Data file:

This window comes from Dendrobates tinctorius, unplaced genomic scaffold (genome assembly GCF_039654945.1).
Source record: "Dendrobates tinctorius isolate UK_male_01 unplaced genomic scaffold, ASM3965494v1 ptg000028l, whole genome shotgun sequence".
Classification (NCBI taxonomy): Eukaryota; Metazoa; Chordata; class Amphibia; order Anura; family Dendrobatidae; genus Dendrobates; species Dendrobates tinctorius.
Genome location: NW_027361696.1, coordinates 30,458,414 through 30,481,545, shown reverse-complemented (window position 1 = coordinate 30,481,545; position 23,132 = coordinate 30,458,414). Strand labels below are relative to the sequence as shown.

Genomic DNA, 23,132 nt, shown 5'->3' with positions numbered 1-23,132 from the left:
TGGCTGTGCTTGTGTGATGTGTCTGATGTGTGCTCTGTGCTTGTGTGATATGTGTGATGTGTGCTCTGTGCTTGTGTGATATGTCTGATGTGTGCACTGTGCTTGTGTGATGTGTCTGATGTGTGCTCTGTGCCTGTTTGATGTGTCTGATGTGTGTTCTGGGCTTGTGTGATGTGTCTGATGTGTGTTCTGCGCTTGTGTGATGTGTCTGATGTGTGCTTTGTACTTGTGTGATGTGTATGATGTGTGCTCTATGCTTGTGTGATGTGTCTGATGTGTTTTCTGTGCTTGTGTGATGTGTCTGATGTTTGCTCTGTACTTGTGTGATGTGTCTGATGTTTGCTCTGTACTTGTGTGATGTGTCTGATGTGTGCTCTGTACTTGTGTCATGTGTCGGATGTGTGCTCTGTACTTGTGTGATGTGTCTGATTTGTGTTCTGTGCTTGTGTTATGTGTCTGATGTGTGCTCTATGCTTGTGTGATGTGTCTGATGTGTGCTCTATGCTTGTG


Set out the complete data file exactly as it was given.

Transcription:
This window comes from Dendrobates tinctorius, unplaced genomic scaffold (genome assembly GCF_039654945.1).
Source record: "Dendrobates tinctorius isolate UK_male_01 unplaced genomic scaffold, ASM3965494v1 ptg000028l, whole genome shotgun sequence".
Classification (NCBI taxonomy): Eukaryota; Metazoa; Chordata; class Amphibia; order Anura; family Dendrobatidae; genus Dendrobates; species Dendrobates tinctorius.
Genome location: NW_027361696.1, coordinates 30,458,414 through 30,481,545, shown reverse-complemented (window position 1 = coordinate 30,481,545; position 23,132 = coordinate 30,458,414). Strand labels below are relative to the sequence as shown.

Genomic DNA, 23,132 nt, shown 5'->3' with positions numbered 1-23,132 from the left:
TGGCTGTGCTTGTGTGATGTGTCTGATGTGTGCTCTGTGCTTGTGTGATATGTGTGATGTGTGCTCTGTGCTTGTGTGATATGTCTGATGTGTGCACTGTGCTTGTGTGATGTGTCTGATGTGTGCTCTGTGCCTGTTTGATGTGTCTGATGTGTGTTCTGGGCTTGTGTGATGTGTCTGATGTGTGTTCTGCGCTTGTGTGATGTGTCTGATGTGTGCTTTGTACTTGTGTGATGTGTATGATGTGTGCTCTATGCTTGTGTGATGTGTCTGATGTGTTTTCTGTGCTTGTGTGATGTGTCTGATGTTTGCTCTGTACTTGTGTGATGTGTCTGATGTTTGCTCTGTACTTGTGTGATGTGTCTGATGTGTGCTCTGTACTTGTGTCATGTGTCGGATGTGTGCTCTGTACTTGTGTGATGTGTCTGATTTGTGTTCTGTGCTTGTGTTATGTGTCTGATGTGTGCTCTATGCTTGTGTGATGTGTCTGATGTGTGCTCTATGCTTGTG